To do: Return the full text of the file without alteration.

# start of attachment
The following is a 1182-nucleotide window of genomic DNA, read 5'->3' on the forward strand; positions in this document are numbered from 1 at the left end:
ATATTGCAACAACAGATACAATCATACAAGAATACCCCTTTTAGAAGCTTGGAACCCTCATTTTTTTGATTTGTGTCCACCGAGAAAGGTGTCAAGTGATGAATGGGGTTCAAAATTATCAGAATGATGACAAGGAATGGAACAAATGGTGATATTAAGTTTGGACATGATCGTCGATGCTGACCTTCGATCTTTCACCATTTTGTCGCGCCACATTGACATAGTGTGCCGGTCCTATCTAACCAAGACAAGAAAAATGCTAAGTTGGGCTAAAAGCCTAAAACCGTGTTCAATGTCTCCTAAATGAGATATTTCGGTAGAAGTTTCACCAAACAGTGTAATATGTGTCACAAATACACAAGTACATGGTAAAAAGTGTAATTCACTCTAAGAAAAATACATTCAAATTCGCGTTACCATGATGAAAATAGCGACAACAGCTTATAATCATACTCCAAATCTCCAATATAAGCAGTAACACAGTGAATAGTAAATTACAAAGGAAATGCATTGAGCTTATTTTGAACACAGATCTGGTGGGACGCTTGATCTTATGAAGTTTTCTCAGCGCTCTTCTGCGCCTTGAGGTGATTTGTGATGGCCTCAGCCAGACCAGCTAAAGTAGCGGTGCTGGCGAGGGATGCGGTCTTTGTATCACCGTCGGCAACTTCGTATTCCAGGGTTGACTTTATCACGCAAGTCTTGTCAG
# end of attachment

The following is a 1182-nucleotide window of genomic DNA, read 5'->3' on the forward strand; positions in this document are numbered from 1 at the left end:
ATATTGCAACAACAGATACAATCATACAAGAATACCCCTTTTAGAAGCTTGGAACCCTCATTTTTTTGATTTGTGTCCACCGAGAAAGGTGTCAAGTGATGAATGGGGTTCAAAATTATCAGAATGATGACAAGGAATGGAACAAATGGTGATATTAAGTTTGGACATGATCGTCGATGCTGACCTTCGATCTTTCACCATTTTGTCGCGCCACATTGACATAGTGTGCCGGTCCTATCTAACCAAGACAAGAAAAATGCTAAGTTGGGCTAAAAGCCTAAAACCGTGTTCAATGTCTCCTAAATGAGATATTTCGGTAGAAGTTTCACCAAACAGTGTAATATGTGTCACAAATACACAAGTACATGGTAAAAAGTGTAATTCACTCTAAGAAAAATACATTCAAATTCGCGTTACCATGATGAAAATAGCGACAACAGCTTATAATCATACTCCAAATCTCCAATATAAGCAGTAACACAGTGAATAGTAAATTACAAAGGAAATGCATTGAGCTTATTTTGAACACAGATCTGGTGGGACGCTTGATCTTATGAAGTTTTCTCAGCGCTCTTCTGCGCCTTGAGGTGATTTGTGATGGCCTCAGCCAGACCAGCTAAAGTAGCGGTGCTGGCGAGGGATGCGGTCTTTGTATCACCGTCGGCAACTTCGTATTCCAGGGTTGACTTTATCACGCAAGTCTTGTCAG